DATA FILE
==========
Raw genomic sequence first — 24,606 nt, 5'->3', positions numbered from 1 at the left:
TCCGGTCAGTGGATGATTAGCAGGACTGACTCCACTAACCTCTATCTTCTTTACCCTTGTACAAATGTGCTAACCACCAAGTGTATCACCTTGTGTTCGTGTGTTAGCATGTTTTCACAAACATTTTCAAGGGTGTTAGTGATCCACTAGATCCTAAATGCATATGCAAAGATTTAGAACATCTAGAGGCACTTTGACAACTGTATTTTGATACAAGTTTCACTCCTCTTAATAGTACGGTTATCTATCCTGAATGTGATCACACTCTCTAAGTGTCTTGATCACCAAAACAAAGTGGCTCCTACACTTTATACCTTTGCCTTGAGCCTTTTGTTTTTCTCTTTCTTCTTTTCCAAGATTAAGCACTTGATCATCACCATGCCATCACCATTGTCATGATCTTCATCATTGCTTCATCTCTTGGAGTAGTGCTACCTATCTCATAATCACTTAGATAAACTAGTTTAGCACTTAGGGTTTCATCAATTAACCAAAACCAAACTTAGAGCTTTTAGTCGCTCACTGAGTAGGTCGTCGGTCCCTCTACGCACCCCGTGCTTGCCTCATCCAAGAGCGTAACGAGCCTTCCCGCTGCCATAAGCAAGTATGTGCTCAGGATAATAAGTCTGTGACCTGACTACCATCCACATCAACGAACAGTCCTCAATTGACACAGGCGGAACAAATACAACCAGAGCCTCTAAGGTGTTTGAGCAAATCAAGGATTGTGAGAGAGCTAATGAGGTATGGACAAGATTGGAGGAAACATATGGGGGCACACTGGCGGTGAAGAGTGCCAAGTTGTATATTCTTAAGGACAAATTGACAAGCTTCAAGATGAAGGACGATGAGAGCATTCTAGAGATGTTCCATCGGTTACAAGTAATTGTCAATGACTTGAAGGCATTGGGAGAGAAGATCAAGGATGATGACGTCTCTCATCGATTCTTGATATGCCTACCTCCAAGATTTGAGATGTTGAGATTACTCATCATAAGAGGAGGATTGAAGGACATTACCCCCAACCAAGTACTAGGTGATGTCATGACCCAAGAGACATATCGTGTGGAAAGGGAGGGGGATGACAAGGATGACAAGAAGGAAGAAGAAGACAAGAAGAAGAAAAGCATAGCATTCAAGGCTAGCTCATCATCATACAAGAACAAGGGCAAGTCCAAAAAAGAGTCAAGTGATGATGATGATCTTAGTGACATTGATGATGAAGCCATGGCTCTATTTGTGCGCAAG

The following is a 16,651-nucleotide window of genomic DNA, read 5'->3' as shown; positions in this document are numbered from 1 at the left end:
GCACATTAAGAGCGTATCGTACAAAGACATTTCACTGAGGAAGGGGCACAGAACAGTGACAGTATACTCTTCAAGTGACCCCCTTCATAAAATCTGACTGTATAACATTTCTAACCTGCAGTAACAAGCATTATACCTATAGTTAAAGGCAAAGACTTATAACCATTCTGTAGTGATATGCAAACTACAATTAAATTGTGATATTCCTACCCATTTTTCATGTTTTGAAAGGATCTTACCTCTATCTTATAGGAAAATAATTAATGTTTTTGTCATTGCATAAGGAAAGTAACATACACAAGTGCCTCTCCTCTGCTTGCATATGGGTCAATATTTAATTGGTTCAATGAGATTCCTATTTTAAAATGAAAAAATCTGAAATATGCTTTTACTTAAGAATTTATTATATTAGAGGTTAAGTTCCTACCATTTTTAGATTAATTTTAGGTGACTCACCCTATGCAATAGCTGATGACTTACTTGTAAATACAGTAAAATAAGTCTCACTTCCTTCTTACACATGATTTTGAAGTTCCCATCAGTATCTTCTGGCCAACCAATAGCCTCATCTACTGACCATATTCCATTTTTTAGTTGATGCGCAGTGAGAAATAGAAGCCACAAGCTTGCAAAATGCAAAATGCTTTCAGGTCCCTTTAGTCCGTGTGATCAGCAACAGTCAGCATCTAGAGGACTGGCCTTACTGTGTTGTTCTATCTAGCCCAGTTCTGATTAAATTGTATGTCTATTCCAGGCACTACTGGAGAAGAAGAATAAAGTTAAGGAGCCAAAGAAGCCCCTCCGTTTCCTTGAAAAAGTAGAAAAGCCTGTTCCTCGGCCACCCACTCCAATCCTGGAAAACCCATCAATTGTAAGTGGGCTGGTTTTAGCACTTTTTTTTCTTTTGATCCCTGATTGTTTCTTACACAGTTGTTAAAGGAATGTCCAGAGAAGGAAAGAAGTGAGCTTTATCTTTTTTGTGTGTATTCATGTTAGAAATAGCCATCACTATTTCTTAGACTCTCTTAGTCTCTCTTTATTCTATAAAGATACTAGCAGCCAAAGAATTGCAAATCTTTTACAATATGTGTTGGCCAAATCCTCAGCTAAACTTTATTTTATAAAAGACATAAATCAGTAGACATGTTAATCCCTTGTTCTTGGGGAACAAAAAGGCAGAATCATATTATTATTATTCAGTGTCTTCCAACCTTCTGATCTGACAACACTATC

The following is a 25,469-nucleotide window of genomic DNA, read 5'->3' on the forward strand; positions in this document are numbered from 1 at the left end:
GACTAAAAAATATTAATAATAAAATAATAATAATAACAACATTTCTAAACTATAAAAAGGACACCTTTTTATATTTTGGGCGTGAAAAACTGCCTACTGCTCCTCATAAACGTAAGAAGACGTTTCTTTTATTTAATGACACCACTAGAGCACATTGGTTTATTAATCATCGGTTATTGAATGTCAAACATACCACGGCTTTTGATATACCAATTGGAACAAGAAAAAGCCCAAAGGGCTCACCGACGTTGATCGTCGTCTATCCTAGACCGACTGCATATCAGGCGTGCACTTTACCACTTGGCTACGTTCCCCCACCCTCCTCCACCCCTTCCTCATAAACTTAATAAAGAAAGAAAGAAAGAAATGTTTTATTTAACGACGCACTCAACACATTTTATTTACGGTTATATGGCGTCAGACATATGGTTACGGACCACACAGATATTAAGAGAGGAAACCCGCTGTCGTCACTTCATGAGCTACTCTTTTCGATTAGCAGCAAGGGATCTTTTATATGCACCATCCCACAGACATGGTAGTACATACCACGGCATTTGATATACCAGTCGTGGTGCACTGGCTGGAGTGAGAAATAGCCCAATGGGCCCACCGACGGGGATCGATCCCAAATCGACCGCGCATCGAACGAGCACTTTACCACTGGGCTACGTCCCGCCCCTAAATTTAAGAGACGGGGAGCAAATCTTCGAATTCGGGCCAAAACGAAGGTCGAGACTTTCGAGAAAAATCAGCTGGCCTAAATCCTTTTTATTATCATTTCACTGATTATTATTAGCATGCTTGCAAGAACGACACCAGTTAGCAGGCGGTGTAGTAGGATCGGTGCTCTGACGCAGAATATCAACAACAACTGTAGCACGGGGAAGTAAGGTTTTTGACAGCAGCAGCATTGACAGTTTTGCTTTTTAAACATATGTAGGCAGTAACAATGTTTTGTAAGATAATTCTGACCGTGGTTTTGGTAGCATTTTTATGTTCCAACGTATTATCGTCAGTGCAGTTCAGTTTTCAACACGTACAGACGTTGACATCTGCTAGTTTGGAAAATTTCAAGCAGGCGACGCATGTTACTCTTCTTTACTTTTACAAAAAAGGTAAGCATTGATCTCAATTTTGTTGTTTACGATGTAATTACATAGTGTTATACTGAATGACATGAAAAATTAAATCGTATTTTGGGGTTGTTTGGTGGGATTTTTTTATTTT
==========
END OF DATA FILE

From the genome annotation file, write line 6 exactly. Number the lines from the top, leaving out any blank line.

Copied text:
GACTAAAAAATATTAATAATAAAATAATAATAATAACAACATTTCTAAACTATAAAAAGGACACCTTTTTATATTTTGGGCGTGAAAAACTGCCTACTGCTCCTCATAAACGTAAGAAGACGTTTCTTTTATTTAATGACACCACTAGAGCACATTGGTTTATTAATCATCGGTTATTGAATGTCAAACATACCACGGCTTTTGATATACCAATTGGAACAAGAAAAAGCCCAAAGGGCTCACCGACGTTGATCGTCGTCTATCCTAGACCGACTGCATATCAGGCGTGCACTTTACCACTTGGCTACGTTCCCCCACCCTCCTCCACCCCTTCCTCATAAACTTAATAAAGAAAGAAAGAAAGAAATGTTTTATTTAACGACGCACTCAACACATTTTATTTACGGTTATATGGCGTCAGACATATGGTTACGGACCACACAGATATTAAGAGAGGAAACCCGCTGTCGTCACTTCATGAGCTACTCTTTTCGATTAGCAGCAAGGGATCTTTTATATGCACCATCCCACAGACATGGTAGTACATACCACGGCATTTGATATACCAGTCGTGGTGCACTGGCTGGAGTGAGAAATAGCCCAATGGGCCCACCGACGGGGATCGATCCCAAATCGACCGCGCATCGAACGAGCACTTTACCACTGGGCTACGTCCCGCCCCTAAATTTAAGAGACGGGGAGCAAATCTTCGAATTCGGGCCAAAACGAAGGTCGAGACTTTCGAGAAAAATCAGCTGGCCTAAATCCTTTTTATTATCATTTCACTGATTATTATTAGCATGCTTGCAAGAACGACACCAGTTAGCAGGCGGTGTAGTAGGATCGGTGCTCTGACGCAGAATATCAACAACAACTGTAGCACGGGGAAGTAAGGTTTTTGACAGCAGCAGCATTGACAGTTTTGCTTTTTAAACATATGTAGGCAGTAACAATGTTTTGTAAGATAATTCTGACCGTGGTTTTGGTAGCATTTTTATGTTCCAACGTATTATCGTCAGTGCAGTTCAGTTTTCAACACGTACAGACGTTGACATCTGCTAGTTTGGAAAATTTCAAGCAGGCGACGCATGTTACTCTTCTTTACTTTTACAAAAAAGGTAAGCATTGATCTCAATTTTGTTGTTTACGATGTAATTACATAGTGTTATACTGAATGACATGAAAAATTAAATCGTATTTTGGGGTTGTTTGGTGGGATTTTTTTATTTT